St. Odilo Parish History
In April 1927, George Cardinal Mundelein commissioned Fr. William J. Roberts to form a new parish in order to meet the needs of the fast growing city of Berwyn, Illinois. Father Roberts was granted the unique privilege of selecting the name for this new parish. At his request, the parish was dedicated to St. Odilo, the Abbot of Cluny, France who began the great feast known as All Souls Day.
The chancery office purchased a site on the corner of Clarence Avenue and 23rd Street in a district of homes that had grown rapidly due to the recent extension of the Douglas Park elevated train. The purchase price was $48,000 and included 300 feet of frontage on Clarence Avenue.
In the meantime, Father Roberts quickly gathered a small but energetic group of volunteers to help him establish a temporary site for St. Odilo Church at a vacant storefront that still exists on the corner of 22nd Street (now Cermak Ave.) and Clarence Avenue. The church, a chapel in appearance, had a capacity of about 200 people.
The first Mass was celebrated at 8 o’clock on the morning of June 12, 1927 by Father Roberts, assisted by altar boys James Mueller and Edward McGovern and with the help of Mr. & Mrs. Frank Kiedrowski and Mr. & Mrs. Lysle Goyette. Professor George Hrusa directed the choir, and making her debut as the St. Odilo organist was Genevieve Doyle McNichols, who would continue as the church’s only organist until 1983.
The next week, the St. Odilo Building Fund Committee was formed for the sole purpose of raising money to build a permanent church building. This committee initiated all of the activities of the various societies, and all of the funds generated were tabulated and coordinated by them. Fundraisers included card parties held in parish homes and in the “parish hall,” as well as carnivals and picnics. Through these activities the parish was able to raise a total of $22,000 in just seven months.
The cornerstone for the first church building was laid in
May, 1928, and following the breakneck pace of events under Father Roberts, the new church was completed 6
months later at a cost of $150,000 and dedicated by Cardinal Mundelein with a Mass on November 4, 1928. A shrine for the poor souls was built in the church, and weekly devotions were held in their honor. At that first Mass, Cardinal Mundelein granted special privileges to St. Odilo Parish to give a 200 day indulgence applicable to the souls in purgatory for each visit to the new church.
The building (the present school building) followed the Northern Italian style of architecture, and contained a church on the first floor, a school on the second floor and a parish hall in the basement. The original plans called for a third floor, but it was not built at that time. Two additional pieces of property were purchased on the southwest corner of East Ave. and 23rd St. for the original rectory and convent.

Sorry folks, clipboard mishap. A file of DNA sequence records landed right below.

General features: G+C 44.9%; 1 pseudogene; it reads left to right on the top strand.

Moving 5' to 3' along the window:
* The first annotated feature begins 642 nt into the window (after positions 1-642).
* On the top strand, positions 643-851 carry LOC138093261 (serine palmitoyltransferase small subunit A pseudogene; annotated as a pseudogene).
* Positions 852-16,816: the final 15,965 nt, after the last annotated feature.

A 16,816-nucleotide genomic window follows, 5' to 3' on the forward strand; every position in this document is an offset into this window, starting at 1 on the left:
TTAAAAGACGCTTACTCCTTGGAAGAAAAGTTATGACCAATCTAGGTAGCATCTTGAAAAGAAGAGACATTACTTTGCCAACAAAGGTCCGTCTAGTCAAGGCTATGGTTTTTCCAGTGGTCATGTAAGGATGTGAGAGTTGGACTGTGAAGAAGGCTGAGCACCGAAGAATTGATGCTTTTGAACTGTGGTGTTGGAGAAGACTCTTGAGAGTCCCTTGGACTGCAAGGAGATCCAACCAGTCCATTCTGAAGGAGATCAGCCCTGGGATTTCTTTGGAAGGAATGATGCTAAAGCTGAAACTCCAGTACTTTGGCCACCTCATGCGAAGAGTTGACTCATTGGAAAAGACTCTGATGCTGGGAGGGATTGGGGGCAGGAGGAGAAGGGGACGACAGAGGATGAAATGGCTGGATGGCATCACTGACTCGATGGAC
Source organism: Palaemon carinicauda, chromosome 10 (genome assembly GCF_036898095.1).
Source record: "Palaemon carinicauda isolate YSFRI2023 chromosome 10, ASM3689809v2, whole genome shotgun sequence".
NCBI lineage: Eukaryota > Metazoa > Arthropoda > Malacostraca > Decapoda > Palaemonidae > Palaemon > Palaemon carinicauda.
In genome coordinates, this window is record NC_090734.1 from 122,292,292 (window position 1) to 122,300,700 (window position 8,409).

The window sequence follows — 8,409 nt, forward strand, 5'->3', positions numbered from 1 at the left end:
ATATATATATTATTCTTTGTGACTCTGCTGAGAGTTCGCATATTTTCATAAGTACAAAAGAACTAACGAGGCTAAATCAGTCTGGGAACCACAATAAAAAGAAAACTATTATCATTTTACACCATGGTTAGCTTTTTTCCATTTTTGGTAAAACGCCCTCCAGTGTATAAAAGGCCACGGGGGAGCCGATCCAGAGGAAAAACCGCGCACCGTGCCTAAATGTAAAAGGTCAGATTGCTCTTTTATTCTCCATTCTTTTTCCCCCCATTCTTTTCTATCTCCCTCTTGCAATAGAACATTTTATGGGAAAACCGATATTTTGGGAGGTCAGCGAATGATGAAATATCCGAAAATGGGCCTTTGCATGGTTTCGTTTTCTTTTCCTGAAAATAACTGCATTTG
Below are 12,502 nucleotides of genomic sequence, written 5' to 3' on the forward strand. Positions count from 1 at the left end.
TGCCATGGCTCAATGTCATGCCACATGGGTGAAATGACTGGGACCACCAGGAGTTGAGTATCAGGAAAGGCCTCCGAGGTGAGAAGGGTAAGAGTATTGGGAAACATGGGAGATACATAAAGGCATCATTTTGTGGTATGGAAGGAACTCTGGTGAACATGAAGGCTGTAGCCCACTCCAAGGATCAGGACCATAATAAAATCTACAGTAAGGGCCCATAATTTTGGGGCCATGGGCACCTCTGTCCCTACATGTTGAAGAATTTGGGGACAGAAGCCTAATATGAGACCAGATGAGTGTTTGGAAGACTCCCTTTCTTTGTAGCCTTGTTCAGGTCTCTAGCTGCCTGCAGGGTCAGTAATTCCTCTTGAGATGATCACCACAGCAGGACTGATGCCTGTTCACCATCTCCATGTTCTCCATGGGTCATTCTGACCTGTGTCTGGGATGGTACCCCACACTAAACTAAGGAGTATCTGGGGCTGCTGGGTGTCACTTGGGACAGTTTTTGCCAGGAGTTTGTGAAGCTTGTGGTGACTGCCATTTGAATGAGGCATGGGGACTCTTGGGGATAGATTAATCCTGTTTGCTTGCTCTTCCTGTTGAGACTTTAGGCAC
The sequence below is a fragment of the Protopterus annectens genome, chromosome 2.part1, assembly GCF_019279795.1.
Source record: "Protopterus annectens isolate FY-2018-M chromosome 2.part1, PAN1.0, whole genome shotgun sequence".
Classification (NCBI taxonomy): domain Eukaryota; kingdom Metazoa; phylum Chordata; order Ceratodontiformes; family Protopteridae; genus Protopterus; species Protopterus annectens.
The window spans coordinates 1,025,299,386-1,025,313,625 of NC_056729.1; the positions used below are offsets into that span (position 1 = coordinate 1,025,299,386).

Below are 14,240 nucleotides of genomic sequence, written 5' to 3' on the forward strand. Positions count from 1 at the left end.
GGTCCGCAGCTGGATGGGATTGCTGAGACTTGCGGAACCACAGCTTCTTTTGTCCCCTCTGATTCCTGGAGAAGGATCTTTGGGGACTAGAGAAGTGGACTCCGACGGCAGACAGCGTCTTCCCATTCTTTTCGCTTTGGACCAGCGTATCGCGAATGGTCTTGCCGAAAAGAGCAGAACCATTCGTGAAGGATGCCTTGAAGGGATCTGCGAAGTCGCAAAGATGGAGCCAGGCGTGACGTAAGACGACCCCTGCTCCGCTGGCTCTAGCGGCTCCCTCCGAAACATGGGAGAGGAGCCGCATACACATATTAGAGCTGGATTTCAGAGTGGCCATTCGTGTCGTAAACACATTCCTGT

The Sisters of Charity, B.V.M. came to St. Odilo in September 1928 to take on the task of running the school at the invitation of Father Roberts who had been taught by B.V.M nuns. Sister Mary Celerina was the first principal with a teaching staff of six other nuns. The school used temporary quarters in the basement of the storefront church for teaching classes until the new building was completed. When classes were resumed in the new building, there was an enrollment of 250 students.
St. Odilo chapters of the Holy Name Society for men and the Altar and Rosary Society for women as well as a Young People’s Club were formed in that first year. These groups organized countless social and spiritual activities for the parish for many years.
Many of the early parishioners, including Gen McNichols, Prof. Hrusa, and many B.V.M. sisters had previously attended Blessed Sacrament Church in Chicago but moved out to the then new community of Berwyn when St. Odilo Church was founded. Today, Blessed Sacrament is St. Odilo’s sharing parish. Several times a year, parishioners of St. Odilo donate gifts and supplies to help the less fortunate families there.
Gen and Joe McNichols
WWII and a Changing of the Guard
December 1941 saw the beginning of American involvement in WWII and the departure of many young men of the parish. Some families sent more than one son to war. During that time a Red Cross Chapter was formed where mothers and grandmothers wearing white uniforms rolled bandages for the wounded. A Junior Red Cross was organized where girls from the school were taught to knit gloves, hats and scarves for the servicemen. During WWII novenas were held weekly and were very well attended. School children also did their part to support their brothers, fathers and sisters in the service by buying savings stickers each Monday morning for 10 cents each. There was strong competition to fill up their savings bond sticker booklet thus showing support for the war effort. Each morning the day began with a patriotic song as well as the Morning Offering recited in each classroom. After enduring years of combat, all the men from Saint Odilo returned, even though some had been wounded or captured as POWs. The end of the war saw returning servicemen taking advantage of the GI bill by going on to higher education, or rebuilding their lives and families.